Simon Williams (University of Sussex)

My favourite portmanteau word is brunch, both for the satisfying sound of it, and for what it represents: breakfast merging into lunch, long lazy weekend days when meals blend into one another. What do you mean, greedy? It’s two meals in one, represented by two words rolled into one, so actually quite frugal.
Liz Potter (lexicographer and editor of the Macmillan Dictionary blog)

mansplain
(of a man) explain something in a condescending and patronizing way to a woman, especially in situations where the woman already knows (possibly more than him) about the subject in question
a useful word to describe a common phenomenon
Katherine Barber (author of Six Words You Never Knew Had Something to do with Pigs and Founding Editor-in-Chief of the Canadian Oxford Dictionary)

I realized as I was looking at a list of portmanteaus to jog my memory that I don’t really love too many of them. Don’t get me wrong – many of them are very useful as shorthand and some are in use every day, but so many of them seem forced and unimaginative. Maybe that makes me a purist or an old fart, I don’t know. I do like the ones that sound good, however – the over-the-top almost onomatopoeic ones that give voice to a strong feeling like bodacious, ridonkulous, fantabulous, and the highly colorful vomitrocious. I’m not sure, old fart that I am, I’d choose to use the last one, but it gets its point across very clearly, and I just like knowing it’s available should I ever need it.
Karen Stern (librarian and freelance lexicographer/editor)

There are plenty of awful portmanteau words. Step forward jazzercise (Jazz exercise) for example, or, even worse, dramedy (dramatic comedy) which surely must merit a prison sentence. Some portmanteau neologisms are saved by their functionality. I can put up with the clunky Grexit for instance if I don’t have to hear ‘Greek exit from the Euro’ fifty times a day. Why do some portmanteau words hit the lexical sweet spot? Rom-com does it for me but am I responding to the film genre rather than the word itself? Perhaps it comes down to the fact that some combinations of letters and sound just work while others make us shudder. So yes to the amusing Brangelina (Brad and Angelina geddit!) but a big fat no to the horrible Bennifer (Ben Affleck and Jennifer Lopez).
Kieran McGovern (English Language FAQ)

From alcopop to zedonk, portmanteaus are everywhere. We read them in fanzines, maybe while listening to Californication or sipping frappuccino. Chinglish, Spanglish, Ebonics and other varieties of English contribute to new ones. I could write a ginormous text with lots of them, but Macmillan wants only my favorite one! So, although I’m a workaholic I guess I’ll pick chillax. Well, now I’ll just chillax, so no more edutainment from me today.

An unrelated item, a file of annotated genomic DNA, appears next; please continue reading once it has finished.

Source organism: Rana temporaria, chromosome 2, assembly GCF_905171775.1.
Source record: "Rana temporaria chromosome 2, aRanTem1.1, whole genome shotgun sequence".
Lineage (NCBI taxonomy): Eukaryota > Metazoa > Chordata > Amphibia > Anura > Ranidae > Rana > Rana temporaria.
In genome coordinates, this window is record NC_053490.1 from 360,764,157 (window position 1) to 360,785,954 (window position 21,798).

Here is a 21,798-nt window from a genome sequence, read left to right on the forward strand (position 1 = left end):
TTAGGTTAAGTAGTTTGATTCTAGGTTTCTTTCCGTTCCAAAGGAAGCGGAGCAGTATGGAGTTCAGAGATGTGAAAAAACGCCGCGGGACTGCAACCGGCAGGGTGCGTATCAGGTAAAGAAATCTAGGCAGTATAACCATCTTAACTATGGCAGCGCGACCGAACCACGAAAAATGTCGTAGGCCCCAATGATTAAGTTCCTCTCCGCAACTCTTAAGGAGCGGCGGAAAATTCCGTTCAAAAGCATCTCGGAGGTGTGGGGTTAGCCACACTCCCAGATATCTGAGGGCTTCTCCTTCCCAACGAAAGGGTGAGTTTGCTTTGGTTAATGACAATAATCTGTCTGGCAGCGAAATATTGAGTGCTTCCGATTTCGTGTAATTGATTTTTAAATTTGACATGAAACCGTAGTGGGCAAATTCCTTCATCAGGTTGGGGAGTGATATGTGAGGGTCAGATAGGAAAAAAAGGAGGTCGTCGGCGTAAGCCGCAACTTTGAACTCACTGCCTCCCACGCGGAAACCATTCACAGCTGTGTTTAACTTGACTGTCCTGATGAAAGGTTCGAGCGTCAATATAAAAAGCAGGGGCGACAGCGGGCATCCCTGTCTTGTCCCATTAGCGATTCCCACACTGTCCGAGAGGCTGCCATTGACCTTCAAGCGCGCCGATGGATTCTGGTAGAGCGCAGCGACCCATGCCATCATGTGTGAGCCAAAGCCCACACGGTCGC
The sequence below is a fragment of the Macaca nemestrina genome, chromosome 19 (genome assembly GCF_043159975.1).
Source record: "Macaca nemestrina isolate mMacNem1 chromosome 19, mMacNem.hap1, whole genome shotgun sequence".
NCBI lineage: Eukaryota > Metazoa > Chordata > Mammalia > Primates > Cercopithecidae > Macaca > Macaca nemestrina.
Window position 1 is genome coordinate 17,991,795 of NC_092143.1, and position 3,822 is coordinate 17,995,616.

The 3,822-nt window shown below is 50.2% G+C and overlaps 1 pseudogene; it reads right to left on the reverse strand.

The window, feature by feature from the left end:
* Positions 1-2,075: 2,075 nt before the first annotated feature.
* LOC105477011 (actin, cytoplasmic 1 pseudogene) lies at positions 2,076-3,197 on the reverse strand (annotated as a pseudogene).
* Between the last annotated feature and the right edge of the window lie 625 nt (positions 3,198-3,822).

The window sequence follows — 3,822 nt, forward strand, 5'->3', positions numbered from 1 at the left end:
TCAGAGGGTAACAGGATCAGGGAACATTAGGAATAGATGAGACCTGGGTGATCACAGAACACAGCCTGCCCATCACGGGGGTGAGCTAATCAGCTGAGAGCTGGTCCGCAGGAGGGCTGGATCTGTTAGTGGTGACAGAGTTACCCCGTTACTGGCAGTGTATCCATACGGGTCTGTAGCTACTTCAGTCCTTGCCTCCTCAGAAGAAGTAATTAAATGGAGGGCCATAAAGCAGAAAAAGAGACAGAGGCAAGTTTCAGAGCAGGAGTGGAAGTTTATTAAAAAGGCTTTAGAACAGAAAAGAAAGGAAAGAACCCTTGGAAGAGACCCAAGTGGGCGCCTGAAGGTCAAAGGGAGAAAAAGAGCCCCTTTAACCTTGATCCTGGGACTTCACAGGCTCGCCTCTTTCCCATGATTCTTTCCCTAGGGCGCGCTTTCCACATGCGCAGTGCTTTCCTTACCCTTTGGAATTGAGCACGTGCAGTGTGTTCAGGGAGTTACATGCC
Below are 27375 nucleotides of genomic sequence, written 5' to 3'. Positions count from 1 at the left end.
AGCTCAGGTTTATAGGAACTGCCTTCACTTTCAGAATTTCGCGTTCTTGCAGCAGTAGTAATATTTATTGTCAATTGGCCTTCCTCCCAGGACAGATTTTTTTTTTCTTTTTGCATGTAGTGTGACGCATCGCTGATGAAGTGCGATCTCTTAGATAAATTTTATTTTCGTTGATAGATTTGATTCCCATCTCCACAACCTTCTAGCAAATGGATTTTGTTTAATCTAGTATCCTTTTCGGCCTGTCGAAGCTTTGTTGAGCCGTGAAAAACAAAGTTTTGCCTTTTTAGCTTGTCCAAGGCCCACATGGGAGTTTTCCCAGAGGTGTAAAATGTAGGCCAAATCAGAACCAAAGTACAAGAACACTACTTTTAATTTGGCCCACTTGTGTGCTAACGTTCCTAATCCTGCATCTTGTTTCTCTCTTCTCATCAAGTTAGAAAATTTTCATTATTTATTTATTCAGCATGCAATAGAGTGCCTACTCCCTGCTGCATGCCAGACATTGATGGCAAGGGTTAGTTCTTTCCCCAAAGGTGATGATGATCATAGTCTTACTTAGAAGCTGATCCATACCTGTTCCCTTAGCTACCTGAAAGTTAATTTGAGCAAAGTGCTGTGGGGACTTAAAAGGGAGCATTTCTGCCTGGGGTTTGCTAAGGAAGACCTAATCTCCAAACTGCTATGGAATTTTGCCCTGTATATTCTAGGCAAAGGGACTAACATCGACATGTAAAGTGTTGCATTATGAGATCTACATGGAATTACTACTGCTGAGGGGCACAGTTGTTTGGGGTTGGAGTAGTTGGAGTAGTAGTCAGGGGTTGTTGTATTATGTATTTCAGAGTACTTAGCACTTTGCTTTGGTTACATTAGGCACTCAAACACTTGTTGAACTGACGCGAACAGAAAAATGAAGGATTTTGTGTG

Denilso de Lima (ELT specialist and author in Brazil)

Lewis Carroll has indeed left us a wonderfully open-ended legacy – too often abused –  in the notion of the portmanteau word ranging from the sublime to the ridiculous, from the neat and functional smog, motel or brunch to the unjustifiably absurd, unworthy of acceptance into the English language. One of my un-favourites, which has slipped through the cracks – even into the British Television News – is shambolic, an abysmal combination of the first part of shambles, an archaic term for a slaughterhouse, with an irrelevant person-forming suffix from alcoholic, for an informal description of a ‘chaotic mess’ which is nonsense. Similar gobblededook presumably meaning ‘of vast size’ is humungous. Greatly to be preferred is ginormous, which has  a semantically  respectable pedigree and potential usefulness in some contexts, which the other lacks. By comparison, two examples offered by Robert Burchfield [New Fowler 1999] sexploitation and croissandwiches could not be said to lack meaningful content, but do trespass beyond the bounds of credibility and would earn my grandchildren’s ultimate condemnation of ‘OTT’. This brings me beyond my remit to the dreaded acronym, all too nearly related to the not-so-new electronic English. Perhaps the first ancestor of all of them was I.O.U.
Dr Jean Branford (lexicographer)

It’s hard to pick a favourite, but I’ll go with flustrated, just because I like it when my dad says it. It’s an evocative blend of flustered and frustrated (as one can easily tell), and saying it, thereby mixing up a couple of apt words, can be seen as a symptom of the feeling it describes.
Lynne Murphy

I don’t know whether or not it’s achieved English currency yet, but my favourite new (or recent) portmanteau word is from Afrikaans, chosen by the WAT (Woordeboek van die Afrikaanse Taal, Dictionary of the Afrikaans Language) as one of its top words for 2014. The word is parlemonium, probably spelt parliamonium in English. Its combination of parliament and pandemonium seems right for what is happening to electoral politics.